Neilson v. Am. Mut. Liab. Ins. Co. of Boston

Decision Date27 September 1933
Docket NumberNo. 11.,11.
Citation168 A. 436
CourtNew Jersey Supreme Court

Syllabus by the Court.

1. The insured, at the time of the accident, was transporting passengers for hire, which was in violation of the insurance contract, which provided, in clear and unmistakable language, against liability in such event.

2. Insurance contracts, as a rule, contain both affirmative and promissory warranties. The first class relates to matters existing at or before the issuance of the policy, and has the effect of a condition precedent; while a promissory warranty is one where the insured stipulates that something shall be done or omitted after the policy takes effect, and during its continuance, and has the effect of a condition subsequent.

3. The provisions of the policies under consideration in the present case must be construed as promissory warranties on the part of the insured, and in the nature of conditions subsequent, a compliance with which is essential to the right of recovery under the contract.

4. It is well settled that the injured party, in cases against the insurer, has no greater rights under the policy than the insured, he being bound by the terms of the contract, and cannot recover unless the insured could have done so, had he paid the judgment.

Appeal from Supreme Court.

Actions by Carl W. Neilson and by Antonio Perriera and another against the American Mutual Liability Insurance Company of Boston and another. From adverse judgments, plaintiffs appeal.


Coult, Satz & Tomlinson, and Elias G. Willman, all of Newark, for appellants.

Edward R. McGlynn, of Newark, and Edwards, Smith & Dawson, of Jersey City, for respondents.


This appeal involves two cases tried together in the Supreme Court, Essex circuit, resulting in judgments against the three plaintiff-appellants, on directed verdicts. The plaintiffs, on May 10, 1929, were injured" by a certain autotruck owned and operated by one James C. Stiles. They instituted suit, and each obtained a judgment against Stiles; Neilson in the sum of $5,000, Perriera for $2,000, and Tires $1,500. Executions were issued on these judgments, and returned unsatisfied. The present respondent insurance companies had each issued to Stiles an automobile liability insurance policy, and suit was brought against them, under the terms of the policies, which conformed to chapter 153, of the Laws of 1924 (Comp. St. Supp. § 99—90e). The undisputed proof in the trial showed that! the vehicle involved in the accident was a Graham Bros, dump truck, and that the infilled, Stiles, entered into an agreement with the Elizabeth Paving Company, whereby he was to be paid $1.90 per hour for the service of himself and truck, which consisted, in part, of transporting laborers engaged by the paving company in certain, construction work, it being his duty to meet the workmen at 6:30 a. m. at the Newark-Elizabeth line and take them to the work which wast in Union township. He was also to carry them back from the job to the Newark line, in the evening, his duties not being completed until this was done. At the time of the accident, Stiles was transporting the laborers from the work to the city line, and had eight men in the truck with him, one of whom sat in the cab, and the others being seated upon boards placed across the body of the truck. Before the truck arrived at its destination, it collided with an automobile operated by one Gustav Anderson, in which Neilson was a passenger; the other appellants, Perriera and Pires, being passengers in the truck. The policy issued by the Constitution Indemnity Company of Philadelphia provided that the company would not be liable if the vehicle was used for any purpose other than that specified in the declarations contained in the policy; and declarations 8 and 9 provided, in substance, that the truck would be used for pleasure, business, and commercial transportation of materials and merchandise, incidental to the insured's business or occupation, and that the truck described as used for commercial purposes would not be rented to others or used...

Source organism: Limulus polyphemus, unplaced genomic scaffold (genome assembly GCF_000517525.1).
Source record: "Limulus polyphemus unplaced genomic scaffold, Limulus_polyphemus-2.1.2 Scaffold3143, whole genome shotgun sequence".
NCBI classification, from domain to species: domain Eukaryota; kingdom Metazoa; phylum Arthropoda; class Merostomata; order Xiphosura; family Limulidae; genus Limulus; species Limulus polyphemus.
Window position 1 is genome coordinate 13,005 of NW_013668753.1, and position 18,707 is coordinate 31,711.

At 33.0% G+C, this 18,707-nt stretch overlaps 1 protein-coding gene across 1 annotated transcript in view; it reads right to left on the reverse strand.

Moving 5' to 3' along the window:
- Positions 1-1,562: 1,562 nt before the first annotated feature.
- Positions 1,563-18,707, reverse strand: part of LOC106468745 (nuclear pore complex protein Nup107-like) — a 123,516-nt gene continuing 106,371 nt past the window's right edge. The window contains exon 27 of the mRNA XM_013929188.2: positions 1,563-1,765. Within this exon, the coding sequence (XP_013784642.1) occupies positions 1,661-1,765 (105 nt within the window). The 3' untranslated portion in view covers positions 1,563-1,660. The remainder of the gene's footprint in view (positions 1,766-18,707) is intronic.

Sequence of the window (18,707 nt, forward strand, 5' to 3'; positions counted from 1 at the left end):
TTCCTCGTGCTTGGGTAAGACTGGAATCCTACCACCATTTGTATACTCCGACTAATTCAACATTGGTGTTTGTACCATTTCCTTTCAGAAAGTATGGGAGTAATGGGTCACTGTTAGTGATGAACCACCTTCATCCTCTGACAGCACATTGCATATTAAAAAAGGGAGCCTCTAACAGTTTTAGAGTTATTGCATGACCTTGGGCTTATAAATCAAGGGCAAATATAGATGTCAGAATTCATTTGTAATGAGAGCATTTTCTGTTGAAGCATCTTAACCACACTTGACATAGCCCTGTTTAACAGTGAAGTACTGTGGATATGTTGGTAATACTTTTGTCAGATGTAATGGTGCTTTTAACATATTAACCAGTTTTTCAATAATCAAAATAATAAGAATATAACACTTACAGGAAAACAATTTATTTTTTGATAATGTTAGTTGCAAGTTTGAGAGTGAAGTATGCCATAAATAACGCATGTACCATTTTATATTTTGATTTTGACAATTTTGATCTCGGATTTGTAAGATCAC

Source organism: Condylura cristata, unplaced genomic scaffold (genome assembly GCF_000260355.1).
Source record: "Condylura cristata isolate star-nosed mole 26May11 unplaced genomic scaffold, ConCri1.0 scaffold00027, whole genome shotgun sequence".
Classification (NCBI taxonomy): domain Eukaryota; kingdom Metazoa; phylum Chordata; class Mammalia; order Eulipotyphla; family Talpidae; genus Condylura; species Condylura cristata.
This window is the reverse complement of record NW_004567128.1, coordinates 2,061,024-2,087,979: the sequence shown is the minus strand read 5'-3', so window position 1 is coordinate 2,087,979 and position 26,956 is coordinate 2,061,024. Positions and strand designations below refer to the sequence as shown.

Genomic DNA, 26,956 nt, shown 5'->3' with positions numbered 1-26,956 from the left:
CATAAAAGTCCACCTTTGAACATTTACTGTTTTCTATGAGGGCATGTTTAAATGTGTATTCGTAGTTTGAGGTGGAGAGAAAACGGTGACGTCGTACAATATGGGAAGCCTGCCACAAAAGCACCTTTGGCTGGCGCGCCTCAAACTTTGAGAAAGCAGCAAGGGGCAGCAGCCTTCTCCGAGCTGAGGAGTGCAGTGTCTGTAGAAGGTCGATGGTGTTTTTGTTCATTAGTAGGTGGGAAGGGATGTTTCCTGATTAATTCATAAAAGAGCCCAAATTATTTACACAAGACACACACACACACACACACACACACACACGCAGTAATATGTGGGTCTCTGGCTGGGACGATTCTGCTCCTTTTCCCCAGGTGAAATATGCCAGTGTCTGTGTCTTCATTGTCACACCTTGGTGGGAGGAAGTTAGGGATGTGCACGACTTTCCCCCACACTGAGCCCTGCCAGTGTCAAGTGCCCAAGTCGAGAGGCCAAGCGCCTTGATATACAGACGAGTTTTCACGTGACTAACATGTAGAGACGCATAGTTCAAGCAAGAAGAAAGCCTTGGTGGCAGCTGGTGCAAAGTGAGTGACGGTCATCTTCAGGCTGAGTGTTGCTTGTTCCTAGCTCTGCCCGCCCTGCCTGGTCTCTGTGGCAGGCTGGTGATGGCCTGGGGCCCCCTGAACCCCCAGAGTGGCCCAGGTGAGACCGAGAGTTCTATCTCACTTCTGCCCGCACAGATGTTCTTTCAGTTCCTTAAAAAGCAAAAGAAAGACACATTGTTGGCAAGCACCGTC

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27 cases
  • Merchants Indem. Corp. v. Eggleston
    • United States
    • New Jersey Supreme Court
    • 19 Marzo 1962
    ...The classic mode of reservation is a nonwaiver agreement between the insured and the insurer. Neilson v. American Mutual Liability Ins. Co. of Boston, 111 N.J.L. 345, 168 A. 436 (E. & A. 1933); Caiola v. Aetna Life Ins. Co., 13 N.J.Misc. 845, 181 A. 524 (Sup.Ct.1935), affirmed, 116 N.J.L. 3......
  • Myers v. Ocean Accident & Guarantee Corporation
    • United States
    • U.S. Court of Appeals — Fourth Circuit
    • 19 Octubre 1938
    ...Co. v. Wilcox, D. C., 16 F.Supp. 799, 801; Sleeper v. Mass. Bonding & Ins. Co., 283 Mass. 511, 186 N.E. 778; Neilson v. American Mut. Liab. Ins. Co., 111 N.J.L. 345, 168 A. 436; Gross v. Kubel, 315 Pa. 396, 172 A. 649, 95 A.L.R. 146; Dziadosc v. American Cas. Co., 171 A. 137, 12 N.J.Misc. 2......
  • Hocken v. Allstate Ins. Co.
    • United States
    • Missouri Court of Appeals
    • 4 Febrero 1941
    ... ... Casualty Ins. Co., 251 N.Y. 302, 167 N.E. 450; ... Neilson v. American Mut. Liab. Ins. Co., 111 N.J. L ... 345, 168 A. 436; Hutt ... ...
  • Atlantic Cas. Ins. Co. v. Interstate Ins. Co.
    • United States
    • New Jersey Superior Court — Appellate Division
    • 28 Octubre 1953
    ...(E. & A.1940); Whittle v. Associated Indemnity Corp., 130 N.J.L. 576, 581, 33 A.2d 866 (E. & A.1943); Neilson v. American Mutual, etc., Boston, 111 N.J.L. 345, 168 A. 436 (E. & A.1933). '* * * However, it appears to be well established that such a provision is not unreasonable or against pu......
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